Supporting someone with cancer
How can you help?
This a guide to what a person with cancer may be going through. It offers ideas about what you might say and do. Not everyone will respond to a cancer diagnosis in the same way, so there is no one right way to provide support.
Learn more about:
- What to say or do
- Being understanding
- Treating each other well
- Talking about it
- Some helpful ideas
- Practical ways to help
- What is less helpful
- What not to say
- What you could say
What to say or do
When someone you know is diagnosed with cancer, you might want to talk to them about it but not know how. You may be worried about saying the wrong thing or intruding. Sometimes the person with cancer will raise the topic and you may find it difficult to come up with the right words to say.
It’s normal to feel lost for words, no matter how close you are to the person who has cancer. There isn’t one perfect script – what you say will probably depend on your relationship, your past experiences and your personality.
Everyone’s experience of cancer is unique. Even if you’ve had cancer yourself, what another person goes through will be different. Try not to assume how they might be feeling but make time to listen to their concerns. Your support can be very important during this time.
A person with cancer may experience:
Physical side effectsDuring treatment, they may be coping with side effects such as nausea, vomiting, skin changes, infections and hair loss. Some side effects such as fatigue and brain fog can be significant and continue even after treatment finishes.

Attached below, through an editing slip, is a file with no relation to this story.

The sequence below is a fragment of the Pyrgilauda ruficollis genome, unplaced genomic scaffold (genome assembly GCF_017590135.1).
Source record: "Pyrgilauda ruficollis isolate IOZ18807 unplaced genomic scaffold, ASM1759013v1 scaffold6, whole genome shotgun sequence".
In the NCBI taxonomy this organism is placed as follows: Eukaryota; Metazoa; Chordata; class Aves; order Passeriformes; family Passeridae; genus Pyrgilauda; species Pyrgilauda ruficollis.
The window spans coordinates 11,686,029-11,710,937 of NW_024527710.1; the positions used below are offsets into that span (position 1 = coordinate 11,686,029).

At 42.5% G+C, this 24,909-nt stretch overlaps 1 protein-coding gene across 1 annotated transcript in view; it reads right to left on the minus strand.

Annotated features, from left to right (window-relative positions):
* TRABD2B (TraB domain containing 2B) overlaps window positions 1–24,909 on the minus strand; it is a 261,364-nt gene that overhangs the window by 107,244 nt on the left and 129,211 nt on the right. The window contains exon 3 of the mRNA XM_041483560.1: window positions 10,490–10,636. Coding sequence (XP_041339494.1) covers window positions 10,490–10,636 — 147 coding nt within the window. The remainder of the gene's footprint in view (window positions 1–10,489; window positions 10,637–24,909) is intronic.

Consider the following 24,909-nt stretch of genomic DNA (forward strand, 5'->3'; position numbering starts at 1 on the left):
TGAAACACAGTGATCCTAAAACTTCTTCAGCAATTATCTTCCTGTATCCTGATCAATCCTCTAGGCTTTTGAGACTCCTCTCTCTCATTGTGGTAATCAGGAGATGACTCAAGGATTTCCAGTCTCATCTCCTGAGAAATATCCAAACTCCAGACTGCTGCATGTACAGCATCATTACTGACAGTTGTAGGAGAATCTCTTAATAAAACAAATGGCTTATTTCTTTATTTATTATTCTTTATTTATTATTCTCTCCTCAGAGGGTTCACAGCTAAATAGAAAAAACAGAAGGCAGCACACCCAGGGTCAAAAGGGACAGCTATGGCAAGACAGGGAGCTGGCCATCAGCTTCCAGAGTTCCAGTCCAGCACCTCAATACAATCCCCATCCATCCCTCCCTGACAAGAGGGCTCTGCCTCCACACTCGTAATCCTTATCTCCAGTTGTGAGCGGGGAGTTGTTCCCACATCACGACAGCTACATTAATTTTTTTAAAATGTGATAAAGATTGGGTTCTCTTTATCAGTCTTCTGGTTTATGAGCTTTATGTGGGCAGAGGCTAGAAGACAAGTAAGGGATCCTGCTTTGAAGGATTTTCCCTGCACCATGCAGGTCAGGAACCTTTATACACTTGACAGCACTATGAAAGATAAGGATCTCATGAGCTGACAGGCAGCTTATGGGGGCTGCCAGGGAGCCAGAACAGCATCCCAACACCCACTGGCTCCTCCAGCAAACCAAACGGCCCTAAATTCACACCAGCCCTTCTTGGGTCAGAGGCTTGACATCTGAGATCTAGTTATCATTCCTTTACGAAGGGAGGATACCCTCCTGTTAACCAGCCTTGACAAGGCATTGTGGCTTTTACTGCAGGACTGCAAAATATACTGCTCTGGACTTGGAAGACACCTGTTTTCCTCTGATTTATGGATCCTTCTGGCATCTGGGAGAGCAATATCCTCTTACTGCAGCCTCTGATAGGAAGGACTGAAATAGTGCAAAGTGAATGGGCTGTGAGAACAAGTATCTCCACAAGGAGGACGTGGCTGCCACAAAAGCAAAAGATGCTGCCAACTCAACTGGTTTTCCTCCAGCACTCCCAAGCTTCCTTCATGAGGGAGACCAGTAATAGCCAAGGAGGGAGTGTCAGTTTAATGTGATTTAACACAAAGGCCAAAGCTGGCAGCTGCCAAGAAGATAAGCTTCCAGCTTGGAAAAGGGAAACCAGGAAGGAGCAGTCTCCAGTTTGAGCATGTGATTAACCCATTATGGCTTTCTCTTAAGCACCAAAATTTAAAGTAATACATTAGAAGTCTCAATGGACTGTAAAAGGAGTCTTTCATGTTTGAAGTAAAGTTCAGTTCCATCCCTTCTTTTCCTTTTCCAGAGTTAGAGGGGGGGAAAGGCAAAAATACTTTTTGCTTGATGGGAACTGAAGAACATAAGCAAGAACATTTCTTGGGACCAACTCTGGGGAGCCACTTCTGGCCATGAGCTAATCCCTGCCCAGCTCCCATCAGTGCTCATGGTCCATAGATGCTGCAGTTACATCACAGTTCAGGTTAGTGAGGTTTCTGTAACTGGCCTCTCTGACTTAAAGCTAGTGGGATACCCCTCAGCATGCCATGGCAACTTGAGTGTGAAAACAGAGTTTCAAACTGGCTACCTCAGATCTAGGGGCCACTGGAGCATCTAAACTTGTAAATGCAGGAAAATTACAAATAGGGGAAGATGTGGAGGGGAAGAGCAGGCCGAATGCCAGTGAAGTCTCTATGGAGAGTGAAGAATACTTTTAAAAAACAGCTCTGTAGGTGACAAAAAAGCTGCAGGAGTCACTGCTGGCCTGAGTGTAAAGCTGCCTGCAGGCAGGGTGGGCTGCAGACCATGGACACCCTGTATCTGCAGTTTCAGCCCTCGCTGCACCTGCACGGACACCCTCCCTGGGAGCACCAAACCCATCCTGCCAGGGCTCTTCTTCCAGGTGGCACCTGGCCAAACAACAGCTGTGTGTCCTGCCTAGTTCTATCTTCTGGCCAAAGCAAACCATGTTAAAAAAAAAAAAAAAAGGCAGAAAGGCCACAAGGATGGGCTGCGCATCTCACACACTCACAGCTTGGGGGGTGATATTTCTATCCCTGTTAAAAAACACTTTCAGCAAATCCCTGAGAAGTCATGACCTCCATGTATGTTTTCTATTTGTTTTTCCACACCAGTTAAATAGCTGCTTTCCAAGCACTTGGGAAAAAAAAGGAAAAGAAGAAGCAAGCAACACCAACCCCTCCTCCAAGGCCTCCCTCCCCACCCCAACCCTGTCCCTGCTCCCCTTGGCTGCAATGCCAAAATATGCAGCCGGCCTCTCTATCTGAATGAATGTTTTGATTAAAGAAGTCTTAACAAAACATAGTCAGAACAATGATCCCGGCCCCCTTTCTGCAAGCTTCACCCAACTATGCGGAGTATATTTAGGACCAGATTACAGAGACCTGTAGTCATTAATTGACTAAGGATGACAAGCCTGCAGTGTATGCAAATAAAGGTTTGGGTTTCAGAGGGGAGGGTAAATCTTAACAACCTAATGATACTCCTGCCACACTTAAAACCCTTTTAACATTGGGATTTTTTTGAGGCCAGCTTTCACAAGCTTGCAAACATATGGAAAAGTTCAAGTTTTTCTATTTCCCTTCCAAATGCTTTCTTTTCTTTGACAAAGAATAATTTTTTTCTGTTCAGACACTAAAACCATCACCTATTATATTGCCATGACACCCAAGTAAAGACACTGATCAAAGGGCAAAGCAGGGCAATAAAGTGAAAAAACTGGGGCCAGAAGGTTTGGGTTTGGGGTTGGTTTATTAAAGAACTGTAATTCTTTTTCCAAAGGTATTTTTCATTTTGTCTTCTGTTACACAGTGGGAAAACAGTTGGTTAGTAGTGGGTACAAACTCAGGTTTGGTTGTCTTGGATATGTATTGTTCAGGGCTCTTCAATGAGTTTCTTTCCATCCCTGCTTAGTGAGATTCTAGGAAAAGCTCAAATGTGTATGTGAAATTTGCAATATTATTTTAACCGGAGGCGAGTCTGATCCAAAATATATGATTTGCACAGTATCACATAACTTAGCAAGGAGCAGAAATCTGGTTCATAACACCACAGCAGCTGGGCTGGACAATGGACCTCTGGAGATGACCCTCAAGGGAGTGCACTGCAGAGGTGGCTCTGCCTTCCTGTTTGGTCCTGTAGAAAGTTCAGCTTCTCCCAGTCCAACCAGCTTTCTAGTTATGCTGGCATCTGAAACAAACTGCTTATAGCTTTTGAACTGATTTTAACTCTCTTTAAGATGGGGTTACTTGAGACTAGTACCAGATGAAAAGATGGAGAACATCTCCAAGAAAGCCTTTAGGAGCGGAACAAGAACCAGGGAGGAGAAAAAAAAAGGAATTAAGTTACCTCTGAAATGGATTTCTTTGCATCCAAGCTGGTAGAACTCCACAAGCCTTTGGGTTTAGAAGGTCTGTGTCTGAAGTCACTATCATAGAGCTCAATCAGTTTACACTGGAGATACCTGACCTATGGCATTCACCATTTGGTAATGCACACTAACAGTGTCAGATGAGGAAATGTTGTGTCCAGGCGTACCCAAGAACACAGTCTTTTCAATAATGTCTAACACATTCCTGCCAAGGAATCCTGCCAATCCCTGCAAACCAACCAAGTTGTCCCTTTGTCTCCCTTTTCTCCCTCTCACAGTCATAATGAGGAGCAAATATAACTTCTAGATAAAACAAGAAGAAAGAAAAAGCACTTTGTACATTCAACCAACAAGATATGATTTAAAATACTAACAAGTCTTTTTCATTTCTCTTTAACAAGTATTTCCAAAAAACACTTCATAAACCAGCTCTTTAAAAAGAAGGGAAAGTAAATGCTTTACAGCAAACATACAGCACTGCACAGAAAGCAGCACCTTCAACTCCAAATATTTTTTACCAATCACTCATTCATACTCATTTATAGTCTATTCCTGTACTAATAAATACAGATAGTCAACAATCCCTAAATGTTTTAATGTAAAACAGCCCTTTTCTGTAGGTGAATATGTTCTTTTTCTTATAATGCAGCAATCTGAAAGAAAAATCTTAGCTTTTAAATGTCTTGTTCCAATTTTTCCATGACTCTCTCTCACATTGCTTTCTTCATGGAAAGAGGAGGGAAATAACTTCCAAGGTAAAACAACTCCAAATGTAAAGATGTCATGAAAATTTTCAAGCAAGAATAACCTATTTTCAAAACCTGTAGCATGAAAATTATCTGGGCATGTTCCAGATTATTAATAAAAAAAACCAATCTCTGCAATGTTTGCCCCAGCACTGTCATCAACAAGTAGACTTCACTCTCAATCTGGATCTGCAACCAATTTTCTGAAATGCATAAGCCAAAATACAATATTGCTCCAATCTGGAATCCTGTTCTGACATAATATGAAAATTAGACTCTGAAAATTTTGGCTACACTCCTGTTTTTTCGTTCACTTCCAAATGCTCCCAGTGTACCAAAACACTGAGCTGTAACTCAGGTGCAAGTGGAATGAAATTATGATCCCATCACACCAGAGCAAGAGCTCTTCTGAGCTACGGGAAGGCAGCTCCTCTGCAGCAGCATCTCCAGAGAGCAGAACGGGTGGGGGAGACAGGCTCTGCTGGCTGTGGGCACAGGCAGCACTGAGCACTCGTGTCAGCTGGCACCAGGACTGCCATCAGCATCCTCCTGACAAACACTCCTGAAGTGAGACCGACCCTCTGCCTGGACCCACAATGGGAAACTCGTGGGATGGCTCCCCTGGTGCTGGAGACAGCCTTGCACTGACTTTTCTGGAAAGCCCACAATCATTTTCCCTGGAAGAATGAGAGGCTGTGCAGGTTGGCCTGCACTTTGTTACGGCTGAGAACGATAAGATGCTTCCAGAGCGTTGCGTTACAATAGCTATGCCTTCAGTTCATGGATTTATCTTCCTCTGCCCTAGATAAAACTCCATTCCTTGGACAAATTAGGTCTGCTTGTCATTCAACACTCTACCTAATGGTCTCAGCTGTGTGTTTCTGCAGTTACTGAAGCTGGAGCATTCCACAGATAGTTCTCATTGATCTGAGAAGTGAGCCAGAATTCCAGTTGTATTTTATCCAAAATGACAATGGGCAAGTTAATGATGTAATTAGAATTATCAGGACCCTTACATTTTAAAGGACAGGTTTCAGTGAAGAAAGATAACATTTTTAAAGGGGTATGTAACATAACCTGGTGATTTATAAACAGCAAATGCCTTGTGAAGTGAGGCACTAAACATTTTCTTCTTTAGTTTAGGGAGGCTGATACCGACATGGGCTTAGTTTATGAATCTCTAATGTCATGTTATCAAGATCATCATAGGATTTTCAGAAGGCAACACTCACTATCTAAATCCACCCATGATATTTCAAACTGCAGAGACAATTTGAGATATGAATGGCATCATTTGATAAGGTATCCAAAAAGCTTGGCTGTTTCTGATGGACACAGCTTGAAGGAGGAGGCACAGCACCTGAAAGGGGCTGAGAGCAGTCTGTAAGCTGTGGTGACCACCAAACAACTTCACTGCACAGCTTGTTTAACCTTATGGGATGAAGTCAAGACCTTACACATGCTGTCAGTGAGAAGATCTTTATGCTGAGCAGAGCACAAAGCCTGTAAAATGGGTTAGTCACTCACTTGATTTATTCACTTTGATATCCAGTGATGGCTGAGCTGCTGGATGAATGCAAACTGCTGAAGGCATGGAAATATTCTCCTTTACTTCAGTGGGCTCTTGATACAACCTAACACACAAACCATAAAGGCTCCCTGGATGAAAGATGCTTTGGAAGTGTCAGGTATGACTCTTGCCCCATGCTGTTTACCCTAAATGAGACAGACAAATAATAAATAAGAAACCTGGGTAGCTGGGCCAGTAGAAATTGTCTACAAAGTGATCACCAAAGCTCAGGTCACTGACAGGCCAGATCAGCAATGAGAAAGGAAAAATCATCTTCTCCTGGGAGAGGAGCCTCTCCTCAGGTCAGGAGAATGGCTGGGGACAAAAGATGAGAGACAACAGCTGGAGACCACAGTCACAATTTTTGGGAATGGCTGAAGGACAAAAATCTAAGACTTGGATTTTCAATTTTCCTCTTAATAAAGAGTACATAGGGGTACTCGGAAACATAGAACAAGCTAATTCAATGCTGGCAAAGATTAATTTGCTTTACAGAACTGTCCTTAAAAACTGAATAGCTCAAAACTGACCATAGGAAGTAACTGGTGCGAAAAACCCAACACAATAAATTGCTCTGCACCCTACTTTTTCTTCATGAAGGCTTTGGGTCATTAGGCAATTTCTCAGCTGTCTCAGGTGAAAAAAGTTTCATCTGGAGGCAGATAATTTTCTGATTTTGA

A flood of emotionsWhen the future is uncertain, this can cause a range of feelings, including fear, worry, anger, sadness, vulnerability, and a lack of confidence or sense of self worth.
A cancer diagnosis may make a person reflect on their life and mortality from a new perspective. This may lead to new goals and priorities.
Practical concernsCancer can bring other changes to a person’s life. They may have to re-evaluate their financial plans or employment situation. A person’s sense of independence may change, depending on whether they are able to keep up with their usual daily activities.
IsolationEven if the person with cancer is surrounded by family and friends, they may sometimes still feel lonely and misunderstood. On the other hand, some people may appreciate having some time to themselves.
Treat each other well
Like everyone, a person with cancer will probably have good and bad days. It’s important to try to understand the extra pressures and changes a cancer diagnosis can bring, and how it might affect how a person feels and behaves. However, illness is not an excuse for mistreating other people. Respect and safety are essential in caring relationships.
If you’re concerned about the behaviour of the person with cancer, try to talk to them or consider seeing a counsellor to talk about your feelings.
Talk about it
It can be difficult to watch someone you care about go through a serious illness. You can call Cancer Council 13 11 20 to talk about how you’re feeling or to ask any questions. Speaking to a counsellor may also be helpful. You can also visit our website, join our Online Community to connect with others or listen to our podcasts.
Coping with cancer?
Speak to a health professional or to someone who has been there, or find a support group or forum
Looking for transport, accommodation or home help?
Practical advice and support during and after treatment